As with many women in your situation, you might believe that somehow you deserved the ill treatment you received. As a result, your sexual feelings are tainted by guilt and shame. But your husband can play a part in helping you to move on. Ask him to listen non-judgmentally while you tell him the story of your teenage troubles, how you coped and how your feelings about sex were affected. Let him confirm that the way you were treated was unfair and that no matter what happened, you deserve respect.
Everyone has an opinion on sexual expression –what’s too much, too little, too strange. Until now, you’ve been hostage to a high-school standard of appropriate sexual behaviour. Discovering your own values will help to restore your sexual self-respect. Do you have any friends you can talk to about your sexual beliefs and attitudes? Another way to figure out where you stand: check out a how-to sex book, erotic writing (such as the Herotica series) or sexy films such as those directed by Candida Royalle. Opening your eyes to the wide range of sexual expression out there will help you clarify what you believe in.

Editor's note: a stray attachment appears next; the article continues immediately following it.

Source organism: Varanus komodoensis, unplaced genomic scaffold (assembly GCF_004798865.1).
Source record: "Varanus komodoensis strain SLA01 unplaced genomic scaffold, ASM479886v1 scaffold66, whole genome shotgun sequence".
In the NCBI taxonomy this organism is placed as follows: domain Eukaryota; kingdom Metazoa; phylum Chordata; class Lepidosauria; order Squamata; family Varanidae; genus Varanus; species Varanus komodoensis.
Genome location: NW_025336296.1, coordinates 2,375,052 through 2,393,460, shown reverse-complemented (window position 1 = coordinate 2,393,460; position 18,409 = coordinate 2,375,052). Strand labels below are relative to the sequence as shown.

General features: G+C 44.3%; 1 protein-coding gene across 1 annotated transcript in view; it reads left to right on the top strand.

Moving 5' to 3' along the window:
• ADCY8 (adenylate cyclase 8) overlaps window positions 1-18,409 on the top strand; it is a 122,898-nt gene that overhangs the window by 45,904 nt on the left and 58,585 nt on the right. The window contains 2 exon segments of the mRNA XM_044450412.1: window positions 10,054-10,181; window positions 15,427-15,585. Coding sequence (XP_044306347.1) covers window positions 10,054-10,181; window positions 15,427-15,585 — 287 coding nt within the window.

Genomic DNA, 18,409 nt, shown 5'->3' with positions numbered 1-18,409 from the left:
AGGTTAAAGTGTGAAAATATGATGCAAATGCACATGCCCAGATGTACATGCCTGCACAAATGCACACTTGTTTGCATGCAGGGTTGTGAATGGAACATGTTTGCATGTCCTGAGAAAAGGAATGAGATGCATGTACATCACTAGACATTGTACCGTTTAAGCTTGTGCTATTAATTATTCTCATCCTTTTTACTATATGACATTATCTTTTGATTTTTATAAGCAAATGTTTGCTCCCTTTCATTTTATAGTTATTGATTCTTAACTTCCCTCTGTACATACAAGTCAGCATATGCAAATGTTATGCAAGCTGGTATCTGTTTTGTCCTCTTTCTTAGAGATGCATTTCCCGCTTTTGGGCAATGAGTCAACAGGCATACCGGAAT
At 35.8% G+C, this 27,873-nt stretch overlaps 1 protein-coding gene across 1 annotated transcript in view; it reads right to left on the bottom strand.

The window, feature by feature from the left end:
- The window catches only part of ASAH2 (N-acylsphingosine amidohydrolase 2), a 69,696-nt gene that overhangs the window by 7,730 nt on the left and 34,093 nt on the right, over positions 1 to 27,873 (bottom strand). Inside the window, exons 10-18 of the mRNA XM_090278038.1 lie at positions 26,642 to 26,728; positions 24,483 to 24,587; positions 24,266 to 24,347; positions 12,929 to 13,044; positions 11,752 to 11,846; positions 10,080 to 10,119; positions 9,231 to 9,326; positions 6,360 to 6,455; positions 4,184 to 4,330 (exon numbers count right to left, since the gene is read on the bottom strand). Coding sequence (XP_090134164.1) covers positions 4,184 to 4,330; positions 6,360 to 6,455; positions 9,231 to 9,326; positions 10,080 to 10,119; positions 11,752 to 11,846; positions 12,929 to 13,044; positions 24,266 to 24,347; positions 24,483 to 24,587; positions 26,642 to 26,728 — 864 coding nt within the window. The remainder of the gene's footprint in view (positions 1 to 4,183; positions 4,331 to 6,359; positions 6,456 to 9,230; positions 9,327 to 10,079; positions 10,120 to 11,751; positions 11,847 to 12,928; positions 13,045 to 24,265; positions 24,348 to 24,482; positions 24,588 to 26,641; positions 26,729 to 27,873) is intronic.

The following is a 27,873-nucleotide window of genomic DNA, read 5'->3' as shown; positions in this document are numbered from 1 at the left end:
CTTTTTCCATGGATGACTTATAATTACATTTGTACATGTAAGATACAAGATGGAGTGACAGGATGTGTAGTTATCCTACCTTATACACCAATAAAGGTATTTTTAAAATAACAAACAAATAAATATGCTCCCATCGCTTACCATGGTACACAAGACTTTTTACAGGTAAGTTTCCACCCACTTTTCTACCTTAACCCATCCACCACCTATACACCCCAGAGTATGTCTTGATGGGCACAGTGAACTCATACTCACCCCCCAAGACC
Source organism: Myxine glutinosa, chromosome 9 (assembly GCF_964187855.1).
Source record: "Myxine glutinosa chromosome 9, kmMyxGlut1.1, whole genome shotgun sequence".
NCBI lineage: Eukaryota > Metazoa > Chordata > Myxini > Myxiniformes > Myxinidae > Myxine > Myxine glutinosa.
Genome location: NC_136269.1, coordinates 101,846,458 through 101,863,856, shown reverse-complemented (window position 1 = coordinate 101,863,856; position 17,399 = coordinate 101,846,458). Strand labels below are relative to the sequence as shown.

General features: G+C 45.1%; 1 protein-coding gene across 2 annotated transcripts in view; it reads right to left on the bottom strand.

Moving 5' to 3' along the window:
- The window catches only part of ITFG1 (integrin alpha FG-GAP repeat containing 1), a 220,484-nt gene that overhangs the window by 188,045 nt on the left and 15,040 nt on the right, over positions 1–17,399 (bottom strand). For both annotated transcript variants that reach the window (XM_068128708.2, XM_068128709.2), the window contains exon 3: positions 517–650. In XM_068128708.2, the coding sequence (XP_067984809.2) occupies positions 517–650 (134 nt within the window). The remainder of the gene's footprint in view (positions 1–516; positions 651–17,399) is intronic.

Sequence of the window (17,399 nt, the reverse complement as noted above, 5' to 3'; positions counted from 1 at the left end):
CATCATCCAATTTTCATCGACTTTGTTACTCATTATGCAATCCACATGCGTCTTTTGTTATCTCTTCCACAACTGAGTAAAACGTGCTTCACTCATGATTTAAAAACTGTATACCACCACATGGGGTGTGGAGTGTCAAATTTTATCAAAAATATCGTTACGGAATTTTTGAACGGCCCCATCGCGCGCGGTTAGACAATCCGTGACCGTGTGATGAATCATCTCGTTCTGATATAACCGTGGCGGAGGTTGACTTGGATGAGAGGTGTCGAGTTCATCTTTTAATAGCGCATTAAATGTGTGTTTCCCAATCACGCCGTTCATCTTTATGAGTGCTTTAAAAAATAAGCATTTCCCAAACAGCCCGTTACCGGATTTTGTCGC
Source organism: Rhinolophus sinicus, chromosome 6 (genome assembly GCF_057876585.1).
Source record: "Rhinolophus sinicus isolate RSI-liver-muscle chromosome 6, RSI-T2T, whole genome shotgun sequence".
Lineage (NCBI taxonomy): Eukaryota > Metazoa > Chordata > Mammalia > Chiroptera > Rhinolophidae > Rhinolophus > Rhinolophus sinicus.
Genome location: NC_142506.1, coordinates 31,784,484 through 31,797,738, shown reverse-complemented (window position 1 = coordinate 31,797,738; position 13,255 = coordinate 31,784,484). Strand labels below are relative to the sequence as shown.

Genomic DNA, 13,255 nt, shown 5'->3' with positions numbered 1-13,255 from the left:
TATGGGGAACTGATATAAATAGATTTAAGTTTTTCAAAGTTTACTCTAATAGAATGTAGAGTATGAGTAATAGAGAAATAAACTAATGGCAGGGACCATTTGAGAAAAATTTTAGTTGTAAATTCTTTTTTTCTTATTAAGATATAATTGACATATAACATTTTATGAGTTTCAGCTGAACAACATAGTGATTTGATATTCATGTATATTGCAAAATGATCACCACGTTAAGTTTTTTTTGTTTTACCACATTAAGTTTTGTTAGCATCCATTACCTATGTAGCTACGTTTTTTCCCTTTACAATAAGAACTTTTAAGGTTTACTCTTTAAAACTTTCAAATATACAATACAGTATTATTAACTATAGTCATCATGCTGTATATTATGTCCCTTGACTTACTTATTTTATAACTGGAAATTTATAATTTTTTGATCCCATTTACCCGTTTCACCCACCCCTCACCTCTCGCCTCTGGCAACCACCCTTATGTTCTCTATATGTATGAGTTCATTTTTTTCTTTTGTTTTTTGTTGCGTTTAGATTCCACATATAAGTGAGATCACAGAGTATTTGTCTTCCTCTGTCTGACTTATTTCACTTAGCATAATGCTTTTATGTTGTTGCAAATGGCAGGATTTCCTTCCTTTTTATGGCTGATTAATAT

Reconnect with your sexual side. For example, plan a romantic “date night” with yourself. Draw a bubble bath, light some candles, put on some music. If you feel ready, begin to masturbate. Practise getting turned on while staying attentive to the physical feelings you’re experiencing. You might feel embarrassed at first, but this is a normal reaction that will pass in time.
All of these measures should increase your desire and lead you to become more interested in sex with your husband. But start slowly. When you feel ready to make love to your husband, maintain eye contact and be honest about your feelings. Because your sexual desires have been mixed up with humiliation, you might feel uncomfortable emotions coming to the surface when you feel turned on. But, before long, the negative feelings will pass and something new and wonderful will replace them – pleasure.
Sex educator Chanelle Gallant is a psychotherapist and an instructor at Good for Her, a women-oriented sex shop and workshop centre in Toronto.
When to get help
Sometimes sexual problems are too vast to handle alone. Seek professional help if:
· nothing changes after a number of months and repeated attempts to improve your sex life
· you experience overwhelming shame or anxiety when your partner wants to have sex
· you are a sexual or physical abuse survivor
Find a therapist who specializes in sexuality (and abuse, if relevant) by talking to your family physician or visiting the online site of the Canadian Register of Health Service Providers in Psychology.